Beyerdynamic Custom One Pro Plus Headphones Review
Solid audio and intense customization options make this a fashionable find.
The Insides That Count
I feel like a bit of a broken record here, especially since we reviewed the Custom One Pros two years ago. Truth be told, the performance here is well within the margin for error when it comes to identical parts, so if you own the original Custom One Pros, these are the same—the differences between the Custom One Pro Plus and the older cans are purely cosmetic.
We'll be discussing all four audio settings here, so strap in—this is going to be a long one.
It's all about that bass
This response is best for podcasts and voice calls, as it underplays bass noises that can sometimes ring around in lower-quality audio. You'll probably never use this setting, but it's good to know that it exists. Music will sound very weird to you if you leave the Custom One Pro Plus at this setting.
This is the flattest response available, but it still has a little bit of dynamic mids and a peak at 8-10kHz. It might not have as much bass as you want, but this setting is the best to equalize at—if you're into that sort of thing.
More dynamic, but not bass-crazy is setting three; which will make low sounds really thump in comparison to the first two settings. This is the setting we suggest you leave your cans on in most settings, as it doesn't go crazy with its over/under emphasis on sounds—but it definitely boosts bass to a pleasant degree.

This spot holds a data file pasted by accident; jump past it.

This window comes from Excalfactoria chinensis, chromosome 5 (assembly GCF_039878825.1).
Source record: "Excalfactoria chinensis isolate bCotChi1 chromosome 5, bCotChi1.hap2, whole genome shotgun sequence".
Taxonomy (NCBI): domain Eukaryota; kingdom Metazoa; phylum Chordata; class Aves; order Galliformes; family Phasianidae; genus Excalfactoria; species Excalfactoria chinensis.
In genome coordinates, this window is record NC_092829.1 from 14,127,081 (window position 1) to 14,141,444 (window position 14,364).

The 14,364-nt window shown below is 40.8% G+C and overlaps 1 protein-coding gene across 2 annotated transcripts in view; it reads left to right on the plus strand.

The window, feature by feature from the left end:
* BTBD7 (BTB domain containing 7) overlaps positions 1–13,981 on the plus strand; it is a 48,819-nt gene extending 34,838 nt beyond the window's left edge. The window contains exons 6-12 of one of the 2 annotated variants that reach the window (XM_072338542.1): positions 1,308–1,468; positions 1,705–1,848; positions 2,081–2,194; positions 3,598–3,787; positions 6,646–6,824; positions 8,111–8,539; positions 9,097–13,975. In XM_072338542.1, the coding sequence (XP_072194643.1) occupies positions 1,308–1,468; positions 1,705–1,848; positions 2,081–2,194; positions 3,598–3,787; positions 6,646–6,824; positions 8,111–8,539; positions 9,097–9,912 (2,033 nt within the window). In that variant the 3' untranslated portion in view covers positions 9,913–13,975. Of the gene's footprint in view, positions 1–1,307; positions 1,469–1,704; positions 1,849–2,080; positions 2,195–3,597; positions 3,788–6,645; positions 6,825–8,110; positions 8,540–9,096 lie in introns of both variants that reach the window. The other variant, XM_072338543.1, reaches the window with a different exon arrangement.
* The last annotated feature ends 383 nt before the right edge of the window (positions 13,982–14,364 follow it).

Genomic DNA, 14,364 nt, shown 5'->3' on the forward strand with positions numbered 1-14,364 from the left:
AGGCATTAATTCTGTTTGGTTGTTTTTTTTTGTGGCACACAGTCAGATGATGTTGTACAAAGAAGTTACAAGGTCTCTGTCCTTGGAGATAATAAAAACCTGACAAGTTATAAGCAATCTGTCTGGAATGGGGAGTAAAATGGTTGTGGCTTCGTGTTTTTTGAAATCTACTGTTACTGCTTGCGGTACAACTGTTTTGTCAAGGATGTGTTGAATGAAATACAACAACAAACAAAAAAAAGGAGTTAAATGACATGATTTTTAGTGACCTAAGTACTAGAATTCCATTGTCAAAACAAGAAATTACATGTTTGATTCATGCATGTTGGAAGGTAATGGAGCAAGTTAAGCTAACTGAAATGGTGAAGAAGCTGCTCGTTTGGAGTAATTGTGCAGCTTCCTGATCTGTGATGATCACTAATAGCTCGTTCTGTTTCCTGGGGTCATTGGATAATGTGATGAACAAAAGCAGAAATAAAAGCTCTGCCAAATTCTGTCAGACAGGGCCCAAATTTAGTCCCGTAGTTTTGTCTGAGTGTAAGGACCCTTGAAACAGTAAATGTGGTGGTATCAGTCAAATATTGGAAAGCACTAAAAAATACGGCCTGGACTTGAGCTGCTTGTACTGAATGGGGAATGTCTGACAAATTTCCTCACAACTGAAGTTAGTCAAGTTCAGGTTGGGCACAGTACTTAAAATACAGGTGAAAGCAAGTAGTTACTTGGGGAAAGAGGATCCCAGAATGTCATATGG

This is the setting you use if you're really high on bass. Boosting bass and sub-bass sounds about 14dB (or about 2 and a half times) louder than the mean, you definitely won't be left wanting for more. If you do, seek medical attention from your ENT doctor.
Not bad—certainly not audible
When testing headphones like these, a little bit of distortion isn't all that surprising. In the case of the Beyerdynamic Custom One Pro Plus, it has a laudably small amount in all but the first setting—it's inaudible unless you crank your tunes up over 120 phons, which would cause damage to your ears anyways. You can see each measurement in sequence below:
As they were last time we tested them, these cans can drop outside noise by just over 20dB—or 1/4th as loud as they would be without occlusion—which is great for passive isolators.
This is perfect for a daily commute. It won't drown out all sounds, but it'll definitely make them much less annoying that they would be without cans on your head. Airplane noise will still be a bother, and you might find yourself trying to fight the urge to crank your tunes to combat it.
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